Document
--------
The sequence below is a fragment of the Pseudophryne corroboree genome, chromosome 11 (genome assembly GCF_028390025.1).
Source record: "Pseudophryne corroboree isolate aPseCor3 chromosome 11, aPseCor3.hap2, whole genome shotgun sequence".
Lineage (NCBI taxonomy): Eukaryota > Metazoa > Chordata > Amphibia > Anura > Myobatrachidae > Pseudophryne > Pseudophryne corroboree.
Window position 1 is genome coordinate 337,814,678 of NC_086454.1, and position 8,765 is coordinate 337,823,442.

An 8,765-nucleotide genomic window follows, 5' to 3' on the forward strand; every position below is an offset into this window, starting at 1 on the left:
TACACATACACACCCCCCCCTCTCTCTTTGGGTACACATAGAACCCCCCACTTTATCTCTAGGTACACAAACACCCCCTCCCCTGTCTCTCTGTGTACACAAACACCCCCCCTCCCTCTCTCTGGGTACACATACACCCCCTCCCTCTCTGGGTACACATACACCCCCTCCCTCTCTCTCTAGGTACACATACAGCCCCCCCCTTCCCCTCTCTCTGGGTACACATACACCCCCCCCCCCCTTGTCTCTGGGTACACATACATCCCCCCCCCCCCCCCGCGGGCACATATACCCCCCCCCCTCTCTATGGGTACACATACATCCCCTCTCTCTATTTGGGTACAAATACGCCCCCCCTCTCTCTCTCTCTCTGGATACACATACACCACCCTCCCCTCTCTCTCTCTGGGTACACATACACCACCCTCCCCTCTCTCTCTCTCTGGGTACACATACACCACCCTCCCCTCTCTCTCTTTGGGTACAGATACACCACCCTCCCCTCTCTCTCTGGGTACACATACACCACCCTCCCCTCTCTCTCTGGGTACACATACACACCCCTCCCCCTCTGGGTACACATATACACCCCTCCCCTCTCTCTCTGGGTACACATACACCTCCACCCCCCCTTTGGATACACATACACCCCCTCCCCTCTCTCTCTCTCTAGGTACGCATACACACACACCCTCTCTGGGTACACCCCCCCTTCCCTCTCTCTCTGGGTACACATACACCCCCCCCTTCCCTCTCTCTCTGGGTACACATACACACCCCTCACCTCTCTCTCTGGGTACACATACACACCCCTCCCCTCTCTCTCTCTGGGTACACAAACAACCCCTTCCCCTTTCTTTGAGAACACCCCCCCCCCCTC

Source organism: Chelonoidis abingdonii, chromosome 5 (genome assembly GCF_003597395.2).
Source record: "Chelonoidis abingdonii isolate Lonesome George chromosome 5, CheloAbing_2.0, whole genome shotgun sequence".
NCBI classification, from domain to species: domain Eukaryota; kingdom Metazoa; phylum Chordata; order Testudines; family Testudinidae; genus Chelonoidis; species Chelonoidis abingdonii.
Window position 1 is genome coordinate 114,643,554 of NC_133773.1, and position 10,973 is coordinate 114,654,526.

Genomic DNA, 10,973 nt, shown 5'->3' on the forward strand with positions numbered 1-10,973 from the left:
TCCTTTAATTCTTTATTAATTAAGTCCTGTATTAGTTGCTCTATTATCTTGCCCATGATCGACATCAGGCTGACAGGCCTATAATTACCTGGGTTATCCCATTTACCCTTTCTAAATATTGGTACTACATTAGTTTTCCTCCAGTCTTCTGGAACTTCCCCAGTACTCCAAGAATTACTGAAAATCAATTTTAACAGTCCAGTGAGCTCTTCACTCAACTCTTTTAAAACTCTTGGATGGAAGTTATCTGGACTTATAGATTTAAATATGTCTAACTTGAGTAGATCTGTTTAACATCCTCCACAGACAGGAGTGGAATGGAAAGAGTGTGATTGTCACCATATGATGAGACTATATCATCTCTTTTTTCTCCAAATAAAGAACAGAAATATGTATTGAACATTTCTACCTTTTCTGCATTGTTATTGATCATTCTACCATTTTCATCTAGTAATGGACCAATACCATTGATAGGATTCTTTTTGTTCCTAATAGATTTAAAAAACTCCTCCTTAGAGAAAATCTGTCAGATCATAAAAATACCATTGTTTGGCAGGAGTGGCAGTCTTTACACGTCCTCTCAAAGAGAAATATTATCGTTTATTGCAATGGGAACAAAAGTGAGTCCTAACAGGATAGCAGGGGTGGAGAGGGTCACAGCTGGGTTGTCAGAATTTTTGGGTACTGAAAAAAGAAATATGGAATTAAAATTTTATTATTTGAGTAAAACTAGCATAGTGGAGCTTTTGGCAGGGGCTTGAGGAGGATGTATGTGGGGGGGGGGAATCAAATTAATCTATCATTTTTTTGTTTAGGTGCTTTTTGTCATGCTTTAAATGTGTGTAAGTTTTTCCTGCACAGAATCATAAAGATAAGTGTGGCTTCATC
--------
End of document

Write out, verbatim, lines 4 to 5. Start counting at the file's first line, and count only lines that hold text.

Window position 1 is genome coordinate 337,814,678 of NC_086454.1, and position 8,765 is coordinate 337,823,442.

An 8,765-nucleotide genomic window follows, 5' to 3' on the forward strand; every position below is an offset into this window, starting at 1 on the left: